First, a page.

The Duty of Lawyers to Serve Their Clients’ Interests -- An Economic and Psychological Account
RILE Working Paper Series 2014/03
29 Pages Posted: 2 Apr 2014
Date Written: January 30, 2014
In many Codes of Conduct for lawyers around the globe, the duty of the lawyer to serve the interests of his client, and not his own interest, is incorporated.
This paper analyzes this duty from various perspectives. Theoretical Law and Economics literature views the client-lawyer relationship as a principal-agent relationship and predicts that the lawyer may (try to) further his own interests, even at the expense of those of the client. This issue has especially been studied with respect to the remuneration scheme, which indeed is predicted to affect the behavior of the lawyer. Empirical research subsequently corroborates this view, so that one may conclude that lawyers are also influenced by their self-interest, which is contrary to the norm that they should always act in the best interest of their client. Hence, Law and economics and empirical research suggest that lawyers will not always act in the best interest of their clients. Psychological and behavioral economics literature in addition casts doubt on whether lawyers are able to act in their client’s best interest, even if they would want to do so. Research concerning personality characteristics of lawyers vis-à-vis clients as well as literature discussing various biases and heuristics plaguing lawyers is discussed.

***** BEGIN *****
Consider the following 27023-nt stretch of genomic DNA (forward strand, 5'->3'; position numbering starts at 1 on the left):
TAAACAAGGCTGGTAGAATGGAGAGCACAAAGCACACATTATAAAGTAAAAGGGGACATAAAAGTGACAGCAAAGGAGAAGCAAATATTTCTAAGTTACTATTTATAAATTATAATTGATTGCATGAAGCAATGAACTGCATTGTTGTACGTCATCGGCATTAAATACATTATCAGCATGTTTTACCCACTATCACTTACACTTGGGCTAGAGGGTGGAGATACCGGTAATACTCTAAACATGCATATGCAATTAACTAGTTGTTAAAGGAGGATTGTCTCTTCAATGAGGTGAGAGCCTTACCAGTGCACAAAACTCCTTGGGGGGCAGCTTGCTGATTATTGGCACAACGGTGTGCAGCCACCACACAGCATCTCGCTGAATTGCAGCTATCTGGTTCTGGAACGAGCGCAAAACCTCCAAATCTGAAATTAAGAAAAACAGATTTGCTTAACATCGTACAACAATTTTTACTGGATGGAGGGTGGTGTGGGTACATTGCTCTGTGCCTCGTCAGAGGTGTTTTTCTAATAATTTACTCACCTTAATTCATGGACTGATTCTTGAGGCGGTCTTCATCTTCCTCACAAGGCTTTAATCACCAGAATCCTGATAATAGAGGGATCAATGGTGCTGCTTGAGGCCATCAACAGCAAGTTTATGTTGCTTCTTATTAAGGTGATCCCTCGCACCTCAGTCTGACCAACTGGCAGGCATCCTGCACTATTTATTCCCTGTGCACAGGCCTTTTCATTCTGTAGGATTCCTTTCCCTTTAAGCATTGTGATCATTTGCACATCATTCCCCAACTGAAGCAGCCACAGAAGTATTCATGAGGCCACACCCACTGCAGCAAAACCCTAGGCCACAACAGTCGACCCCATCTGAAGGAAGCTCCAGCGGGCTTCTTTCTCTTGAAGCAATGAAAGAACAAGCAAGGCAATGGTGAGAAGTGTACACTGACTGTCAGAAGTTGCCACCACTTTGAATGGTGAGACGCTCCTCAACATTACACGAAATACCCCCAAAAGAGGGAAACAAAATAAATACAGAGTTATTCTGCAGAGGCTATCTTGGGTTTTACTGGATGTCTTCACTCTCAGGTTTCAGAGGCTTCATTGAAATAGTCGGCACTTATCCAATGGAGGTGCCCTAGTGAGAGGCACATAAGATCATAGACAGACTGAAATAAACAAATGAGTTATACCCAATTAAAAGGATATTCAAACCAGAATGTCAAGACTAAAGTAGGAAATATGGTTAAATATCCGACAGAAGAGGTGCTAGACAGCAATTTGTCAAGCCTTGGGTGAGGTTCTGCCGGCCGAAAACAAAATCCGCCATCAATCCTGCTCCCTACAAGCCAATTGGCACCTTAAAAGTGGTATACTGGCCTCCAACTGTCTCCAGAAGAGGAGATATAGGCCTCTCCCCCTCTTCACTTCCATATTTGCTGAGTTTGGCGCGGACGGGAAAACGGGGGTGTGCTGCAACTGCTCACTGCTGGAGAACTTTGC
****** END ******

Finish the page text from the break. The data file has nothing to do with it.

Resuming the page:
The paper concludes, on the basis of Law and Economics, empirical, behavioral economic and psychological literature, that there are various reasons to believe that the principle that lawyers should only serve the interest of their client and not their own interests is naive.
Keywords: Agency theory, behavioral economics, biases, code of conduct, heuristics, Law and Economics, lawyers
JEL Classification: K23, K41, K42
Suggested Citation: Suggested Citation